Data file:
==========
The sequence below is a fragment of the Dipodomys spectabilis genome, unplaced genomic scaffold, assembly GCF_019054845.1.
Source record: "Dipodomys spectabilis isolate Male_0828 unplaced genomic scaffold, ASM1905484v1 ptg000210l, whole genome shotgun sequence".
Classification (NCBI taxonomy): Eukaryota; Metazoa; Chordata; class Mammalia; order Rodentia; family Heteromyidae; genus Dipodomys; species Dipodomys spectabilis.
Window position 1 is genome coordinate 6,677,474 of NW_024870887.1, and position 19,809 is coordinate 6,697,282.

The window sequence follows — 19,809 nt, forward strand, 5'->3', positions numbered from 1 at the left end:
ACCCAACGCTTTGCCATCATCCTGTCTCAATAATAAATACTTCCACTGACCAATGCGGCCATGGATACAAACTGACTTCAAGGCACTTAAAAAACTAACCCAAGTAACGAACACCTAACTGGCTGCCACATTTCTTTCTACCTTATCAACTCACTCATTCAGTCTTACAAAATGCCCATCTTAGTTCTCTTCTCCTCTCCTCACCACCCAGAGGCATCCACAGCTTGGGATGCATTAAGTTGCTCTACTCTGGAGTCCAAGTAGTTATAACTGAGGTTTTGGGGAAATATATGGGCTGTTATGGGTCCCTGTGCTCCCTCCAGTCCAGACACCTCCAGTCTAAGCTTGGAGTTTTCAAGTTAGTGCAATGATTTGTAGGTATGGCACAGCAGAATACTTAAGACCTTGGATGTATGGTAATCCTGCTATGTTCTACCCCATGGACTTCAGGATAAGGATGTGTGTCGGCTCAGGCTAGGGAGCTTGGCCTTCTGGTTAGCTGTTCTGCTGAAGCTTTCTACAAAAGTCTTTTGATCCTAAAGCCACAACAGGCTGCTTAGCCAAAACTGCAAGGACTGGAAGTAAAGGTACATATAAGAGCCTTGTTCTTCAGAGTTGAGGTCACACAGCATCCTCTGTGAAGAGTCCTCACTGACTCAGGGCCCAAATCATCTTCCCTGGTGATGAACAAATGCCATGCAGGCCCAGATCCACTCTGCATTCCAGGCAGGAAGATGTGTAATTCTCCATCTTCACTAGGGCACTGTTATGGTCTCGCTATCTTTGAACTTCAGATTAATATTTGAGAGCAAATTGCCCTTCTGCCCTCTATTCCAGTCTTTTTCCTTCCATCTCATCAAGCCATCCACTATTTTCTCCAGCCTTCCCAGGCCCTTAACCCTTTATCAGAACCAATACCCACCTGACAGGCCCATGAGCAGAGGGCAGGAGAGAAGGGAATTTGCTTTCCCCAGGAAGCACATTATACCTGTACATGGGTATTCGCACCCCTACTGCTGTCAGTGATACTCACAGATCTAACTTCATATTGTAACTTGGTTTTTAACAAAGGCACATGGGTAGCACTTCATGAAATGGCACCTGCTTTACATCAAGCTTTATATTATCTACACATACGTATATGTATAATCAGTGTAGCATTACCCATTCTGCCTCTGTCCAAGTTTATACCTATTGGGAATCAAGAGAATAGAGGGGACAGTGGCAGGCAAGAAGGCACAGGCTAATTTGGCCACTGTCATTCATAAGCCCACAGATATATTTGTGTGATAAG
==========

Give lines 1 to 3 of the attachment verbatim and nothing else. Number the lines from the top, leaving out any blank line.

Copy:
The sequence below is a fragment of the Dipodomys spectabilis genome, unplaced genomic scaffold, assembly GCF_019054845.1.
Source record: "Dipodomys spectabilis isolate Male_0828 unplaced genomic scaffold, ASM1905484v1 ptg000210l, whole genome shotgun sequence".
Classification (NCBI taxonomy): Eukaryota; Metazoa; Chordata; class Mammalia; order Rodentia; family Heteromyidae; genus Dipodomys; species Dipodomys spectabilis.